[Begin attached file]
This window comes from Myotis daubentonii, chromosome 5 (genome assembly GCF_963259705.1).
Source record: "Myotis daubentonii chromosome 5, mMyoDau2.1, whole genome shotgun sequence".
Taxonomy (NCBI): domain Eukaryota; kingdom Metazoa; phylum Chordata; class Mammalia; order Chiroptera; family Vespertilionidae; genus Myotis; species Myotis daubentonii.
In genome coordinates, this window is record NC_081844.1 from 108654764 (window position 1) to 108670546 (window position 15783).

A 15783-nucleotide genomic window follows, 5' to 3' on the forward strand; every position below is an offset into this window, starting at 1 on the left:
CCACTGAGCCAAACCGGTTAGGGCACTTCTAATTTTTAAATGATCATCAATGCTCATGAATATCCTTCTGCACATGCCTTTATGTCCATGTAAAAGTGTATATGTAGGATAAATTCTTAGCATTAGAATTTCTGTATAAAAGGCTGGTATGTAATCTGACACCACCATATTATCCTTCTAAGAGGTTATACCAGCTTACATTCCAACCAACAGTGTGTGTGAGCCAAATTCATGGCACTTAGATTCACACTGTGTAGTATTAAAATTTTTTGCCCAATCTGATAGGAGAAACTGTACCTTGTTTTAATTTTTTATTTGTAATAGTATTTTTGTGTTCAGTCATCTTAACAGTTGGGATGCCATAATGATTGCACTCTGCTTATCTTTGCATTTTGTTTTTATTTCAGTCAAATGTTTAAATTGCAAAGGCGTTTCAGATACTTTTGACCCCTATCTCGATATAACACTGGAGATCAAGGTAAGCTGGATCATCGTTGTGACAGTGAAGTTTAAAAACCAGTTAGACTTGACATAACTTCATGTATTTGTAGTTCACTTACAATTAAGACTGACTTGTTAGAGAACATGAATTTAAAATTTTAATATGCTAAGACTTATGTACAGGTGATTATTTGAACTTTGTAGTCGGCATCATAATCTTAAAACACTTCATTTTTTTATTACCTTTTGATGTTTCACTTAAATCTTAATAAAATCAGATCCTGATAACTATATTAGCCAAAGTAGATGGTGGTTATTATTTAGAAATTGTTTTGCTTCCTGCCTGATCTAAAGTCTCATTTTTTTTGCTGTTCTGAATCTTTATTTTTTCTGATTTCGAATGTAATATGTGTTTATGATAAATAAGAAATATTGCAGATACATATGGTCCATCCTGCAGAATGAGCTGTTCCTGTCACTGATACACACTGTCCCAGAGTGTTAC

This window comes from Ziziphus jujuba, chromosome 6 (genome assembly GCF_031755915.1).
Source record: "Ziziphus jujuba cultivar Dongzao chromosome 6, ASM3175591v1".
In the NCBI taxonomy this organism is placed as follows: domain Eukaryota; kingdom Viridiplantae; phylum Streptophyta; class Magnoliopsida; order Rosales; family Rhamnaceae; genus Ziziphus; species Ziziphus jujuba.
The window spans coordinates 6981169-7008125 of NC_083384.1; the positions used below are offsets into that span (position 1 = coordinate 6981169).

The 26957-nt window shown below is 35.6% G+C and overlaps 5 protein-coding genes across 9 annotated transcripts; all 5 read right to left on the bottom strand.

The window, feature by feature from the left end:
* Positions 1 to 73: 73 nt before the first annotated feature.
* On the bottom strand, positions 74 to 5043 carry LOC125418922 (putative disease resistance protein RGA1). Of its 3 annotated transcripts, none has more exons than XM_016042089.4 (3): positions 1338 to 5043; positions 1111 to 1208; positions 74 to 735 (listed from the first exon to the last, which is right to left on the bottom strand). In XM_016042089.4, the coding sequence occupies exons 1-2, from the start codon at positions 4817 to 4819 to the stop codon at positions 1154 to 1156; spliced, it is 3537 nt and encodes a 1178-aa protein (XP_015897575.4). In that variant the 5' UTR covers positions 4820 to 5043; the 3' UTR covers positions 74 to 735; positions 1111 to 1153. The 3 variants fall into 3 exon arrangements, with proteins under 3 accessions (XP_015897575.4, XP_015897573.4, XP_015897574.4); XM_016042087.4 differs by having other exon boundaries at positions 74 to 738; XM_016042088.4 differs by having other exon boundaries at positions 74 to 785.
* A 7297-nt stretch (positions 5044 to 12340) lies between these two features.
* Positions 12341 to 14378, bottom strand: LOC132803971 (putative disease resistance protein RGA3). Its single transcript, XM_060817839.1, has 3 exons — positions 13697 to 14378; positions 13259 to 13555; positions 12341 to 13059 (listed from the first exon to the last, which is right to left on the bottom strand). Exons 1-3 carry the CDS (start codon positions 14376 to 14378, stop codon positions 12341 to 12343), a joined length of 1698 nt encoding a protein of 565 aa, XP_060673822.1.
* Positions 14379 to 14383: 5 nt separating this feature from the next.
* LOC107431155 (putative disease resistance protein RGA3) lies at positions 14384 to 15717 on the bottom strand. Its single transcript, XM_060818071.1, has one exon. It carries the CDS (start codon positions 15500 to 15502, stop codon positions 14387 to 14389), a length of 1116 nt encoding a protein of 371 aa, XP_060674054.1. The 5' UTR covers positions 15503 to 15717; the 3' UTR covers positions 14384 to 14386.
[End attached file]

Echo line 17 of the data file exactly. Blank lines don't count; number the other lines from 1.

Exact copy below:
* Positions 14379 to 14383: 5 nt separating this feature from the next.